The most difficult chapter in my book to write was the key “Seek Spiritual Balance.” It was difficult because this book is written for a secular audience, not necessarily a faith-based one. It would have been easy for me to share my personal spiritual ideas and thoughts–which I did somewhat–but I wanted to be as objective as possible. Spirituality tends to be an individual thing and is viewed differently by many people and many faiths.
I was pleased to see that former Utah Lt. Governor Greg Bell recently wrote a column in the Deseret News that dovetails nicely with the notion that spirituality helps one live a more healthy and purposeful life. In the article, he references a couple of studies on religiosity. One study by Dan Buettner looked at people living in the “Blue Zone,” where people tend to live to 100 without suffering from dementia, depression and deadly diseases that tend to end life earlier. In fact, the factors Buettner listed as causes for their longevity corresponded with some of the keys mentioned in my book: strong family and social ties, regular moderate physical activity and a moderate diet. The most surprising thing Buettner mentioned, however, was the impact religiosity had on life’s longevity among those people. Those who attended church four times a month added anywhere from 4 to 14 years of quality living to their life expectancy.
Bell points out another study of 9,000 older Europeans by the London School of Economics and the Neatherlands’ Erasmus Medical Center. The study looked at factors affecting mental health. It looked at things like charitable giving and volunteering, participation in politics and social organizations, educational pursuits and participating in religious activities. The study concludes that the only activity to provide a lasting positive influence on mental health was participating in religious organizations.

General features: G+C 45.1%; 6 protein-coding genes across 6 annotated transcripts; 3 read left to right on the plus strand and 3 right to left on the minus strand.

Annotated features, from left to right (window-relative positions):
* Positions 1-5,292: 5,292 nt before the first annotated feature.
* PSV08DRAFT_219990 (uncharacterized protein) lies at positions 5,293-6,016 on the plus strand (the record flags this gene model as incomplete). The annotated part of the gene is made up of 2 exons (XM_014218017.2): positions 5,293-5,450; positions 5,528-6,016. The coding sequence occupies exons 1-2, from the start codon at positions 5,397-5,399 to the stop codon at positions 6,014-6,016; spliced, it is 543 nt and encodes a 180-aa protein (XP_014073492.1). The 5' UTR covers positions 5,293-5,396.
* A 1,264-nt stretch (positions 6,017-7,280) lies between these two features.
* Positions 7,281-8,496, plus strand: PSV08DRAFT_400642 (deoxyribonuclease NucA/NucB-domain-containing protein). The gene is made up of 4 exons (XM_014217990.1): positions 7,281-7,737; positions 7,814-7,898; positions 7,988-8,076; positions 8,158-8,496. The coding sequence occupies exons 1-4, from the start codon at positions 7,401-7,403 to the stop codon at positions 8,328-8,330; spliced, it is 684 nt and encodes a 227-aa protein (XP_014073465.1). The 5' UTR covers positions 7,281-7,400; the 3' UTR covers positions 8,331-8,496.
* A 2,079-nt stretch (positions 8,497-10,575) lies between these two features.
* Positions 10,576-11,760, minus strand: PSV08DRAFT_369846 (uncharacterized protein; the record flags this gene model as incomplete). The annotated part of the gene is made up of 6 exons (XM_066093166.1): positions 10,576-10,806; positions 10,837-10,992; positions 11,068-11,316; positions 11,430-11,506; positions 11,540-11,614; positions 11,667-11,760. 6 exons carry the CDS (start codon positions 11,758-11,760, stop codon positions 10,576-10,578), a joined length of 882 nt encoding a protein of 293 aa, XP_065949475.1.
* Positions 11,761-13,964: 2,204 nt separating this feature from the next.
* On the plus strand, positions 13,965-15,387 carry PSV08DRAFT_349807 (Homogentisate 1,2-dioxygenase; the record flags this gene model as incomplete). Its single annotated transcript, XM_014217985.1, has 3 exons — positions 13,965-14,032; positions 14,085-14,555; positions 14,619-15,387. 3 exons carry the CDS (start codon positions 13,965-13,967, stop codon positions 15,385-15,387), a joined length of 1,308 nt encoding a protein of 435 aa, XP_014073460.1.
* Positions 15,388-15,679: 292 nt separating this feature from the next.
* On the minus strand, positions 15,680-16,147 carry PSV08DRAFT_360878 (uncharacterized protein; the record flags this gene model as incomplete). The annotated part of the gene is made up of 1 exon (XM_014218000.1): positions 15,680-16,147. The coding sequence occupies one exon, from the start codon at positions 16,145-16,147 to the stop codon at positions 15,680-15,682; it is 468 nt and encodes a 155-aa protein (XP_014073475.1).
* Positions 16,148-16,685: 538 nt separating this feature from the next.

“Science tells us that religion and going to church makes people happier, healthier and more purposeful,” Bell says.
As I did research for my chapter on seeking spiritual balance, I found plenty of studies that point to the positive effects of spirituality and religiosity. But, as with most of the things I discuss in my book, I have plenty of life experience to back up my assertion that spiritual balance is a key to living a life that matters and a life filled with purpose.